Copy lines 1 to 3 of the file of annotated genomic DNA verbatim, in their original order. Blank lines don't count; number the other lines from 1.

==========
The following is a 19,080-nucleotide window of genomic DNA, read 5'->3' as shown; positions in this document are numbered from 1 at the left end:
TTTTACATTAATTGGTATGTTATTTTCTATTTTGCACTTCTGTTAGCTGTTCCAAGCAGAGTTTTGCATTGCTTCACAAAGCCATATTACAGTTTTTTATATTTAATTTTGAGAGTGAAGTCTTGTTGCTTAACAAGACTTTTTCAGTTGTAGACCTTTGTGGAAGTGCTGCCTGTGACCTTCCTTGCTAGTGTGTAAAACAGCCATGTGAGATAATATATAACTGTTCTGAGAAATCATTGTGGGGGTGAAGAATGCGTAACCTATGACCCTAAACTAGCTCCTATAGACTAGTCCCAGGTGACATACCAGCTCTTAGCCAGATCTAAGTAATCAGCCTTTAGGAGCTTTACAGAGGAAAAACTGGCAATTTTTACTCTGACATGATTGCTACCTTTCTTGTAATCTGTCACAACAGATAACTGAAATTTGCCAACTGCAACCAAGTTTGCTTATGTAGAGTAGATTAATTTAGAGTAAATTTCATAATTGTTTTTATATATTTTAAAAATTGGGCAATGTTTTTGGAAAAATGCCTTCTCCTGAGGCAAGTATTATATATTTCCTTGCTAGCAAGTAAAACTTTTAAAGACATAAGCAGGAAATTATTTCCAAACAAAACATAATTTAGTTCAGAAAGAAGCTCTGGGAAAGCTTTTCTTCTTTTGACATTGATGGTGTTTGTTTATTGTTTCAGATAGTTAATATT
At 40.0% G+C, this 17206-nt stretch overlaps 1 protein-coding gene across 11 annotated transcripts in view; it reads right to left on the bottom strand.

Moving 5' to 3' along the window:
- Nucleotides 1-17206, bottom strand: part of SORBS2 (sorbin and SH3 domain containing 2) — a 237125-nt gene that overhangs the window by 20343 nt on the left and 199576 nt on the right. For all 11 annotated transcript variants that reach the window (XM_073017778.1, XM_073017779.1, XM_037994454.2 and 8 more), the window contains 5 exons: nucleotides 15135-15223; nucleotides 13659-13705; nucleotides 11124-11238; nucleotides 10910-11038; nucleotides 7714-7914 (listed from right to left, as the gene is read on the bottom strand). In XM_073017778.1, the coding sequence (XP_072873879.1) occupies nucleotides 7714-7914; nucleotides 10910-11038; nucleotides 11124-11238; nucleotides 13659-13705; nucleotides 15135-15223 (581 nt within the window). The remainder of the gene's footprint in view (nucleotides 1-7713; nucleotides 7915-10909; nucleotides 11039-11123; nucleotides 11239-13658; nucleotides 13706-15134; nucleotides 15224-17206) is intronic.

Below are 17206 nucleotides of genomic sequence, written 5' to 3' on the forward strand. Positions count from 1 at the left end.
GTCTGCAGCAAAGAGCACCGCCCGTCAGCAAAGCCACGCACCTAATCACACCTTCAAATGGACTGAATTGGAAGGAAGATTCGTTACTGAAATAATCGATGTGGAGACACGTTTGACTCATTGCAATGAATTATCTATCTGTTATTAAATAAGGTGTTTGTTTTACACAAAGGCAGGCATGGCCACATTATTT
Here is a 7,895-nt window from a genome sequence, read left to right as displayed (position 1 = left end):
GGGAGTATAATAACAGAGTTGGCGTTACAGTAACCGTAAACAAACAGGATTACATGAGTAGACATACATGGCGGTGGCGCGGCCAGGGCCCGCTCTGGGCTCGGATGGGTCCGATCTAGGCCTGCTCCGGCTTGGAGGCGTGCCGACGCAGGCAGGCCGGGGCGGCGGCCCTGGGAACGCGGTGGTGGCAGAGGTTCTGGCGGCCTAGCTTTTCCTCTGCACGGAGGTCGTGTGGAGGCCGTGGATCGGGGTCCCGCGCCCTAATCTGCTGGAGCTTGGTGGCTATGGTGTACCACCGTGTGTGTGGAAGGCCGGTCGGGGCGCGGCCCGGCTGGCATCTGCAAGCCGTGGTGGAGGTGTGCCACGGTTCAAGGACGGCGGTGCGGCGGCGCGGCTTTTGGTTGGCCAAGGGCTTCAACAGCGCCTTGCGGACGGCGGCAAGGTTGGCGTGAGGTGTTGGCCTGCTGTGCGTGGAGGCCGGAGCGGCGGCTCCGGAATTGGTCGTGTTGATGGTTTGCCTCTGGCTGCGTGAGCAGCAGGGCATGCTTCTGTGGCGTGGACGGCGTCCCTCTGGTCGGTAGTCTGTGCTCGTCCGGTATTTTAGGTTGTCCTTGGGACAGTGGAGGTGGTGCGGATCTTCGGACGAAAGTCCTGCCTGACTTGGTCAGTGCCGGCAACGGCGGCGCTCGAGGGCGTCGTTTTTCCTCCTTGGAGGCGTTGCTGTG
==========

The following is a 19,080-nucleotide window of genomic DNA, read 5'->3' as shown; positions in this document are numbered from 1 at the left end:
TTTTACATTAATTGGTATGTTATTTTCTATTTTGCACTTCTGTTAGCTGTTCCAAGCAGAGTTTTGCATTGCTTCACAAAGCCATATTACAGTTTTTTATATTTAATTTTGAGAGTGAAGTCTTGTTGCTTAACAAGACTTTTTCAGTTGTAGACCTTTGTGGAAGTGCTGCCTGTGACCTTCCTTGCTAGTGTGTAAAACAGCCATGTGAGATAATATATAACTGTTCTGAGAAATCATTGTGGGGGTGAAGAATGCGTAACCTATGACCCTAAACTAGCTCCTATAGACTAGTCCCAGGTGACATACCAGCTCTTAGCCAGATCTAAGTAATCAGCCTTTAGGAGCTTTACAGAGGAAAAACTGGCAATTTTTACTCTGACATGATTGCTACCTTTCTTGTAATCTGTCACAACAGATAACTGAAATTTGCCAACTGCAACCAAGTTTGCTTATGTAGAGTAGATTAATTTAGAGTAAATTTCATAATTGTTTTTATATATTTTAAAAATTGGGCAATGTTTTTGGAAAAATGCCTTCTCCTGAGGCAAGTATTATATATTTCCTTGCTAGCAAGTAAAACTTTTAAAGACATAAGCAGGAAATTATTTCCAAACAAAACATAATTTAGTTCAGAAAGAAGCTCTGGGAAAGCTTTTCTTCTTTTGACATTGATGGTGTTTGTTTATTGTTTCAGATAGTTAATATT
At 40.0% G+C, this 17206-nt stretch overlaps 1 protein-coding gene across 11 annotated transcripts in view; it reads right to left on the bottom strand.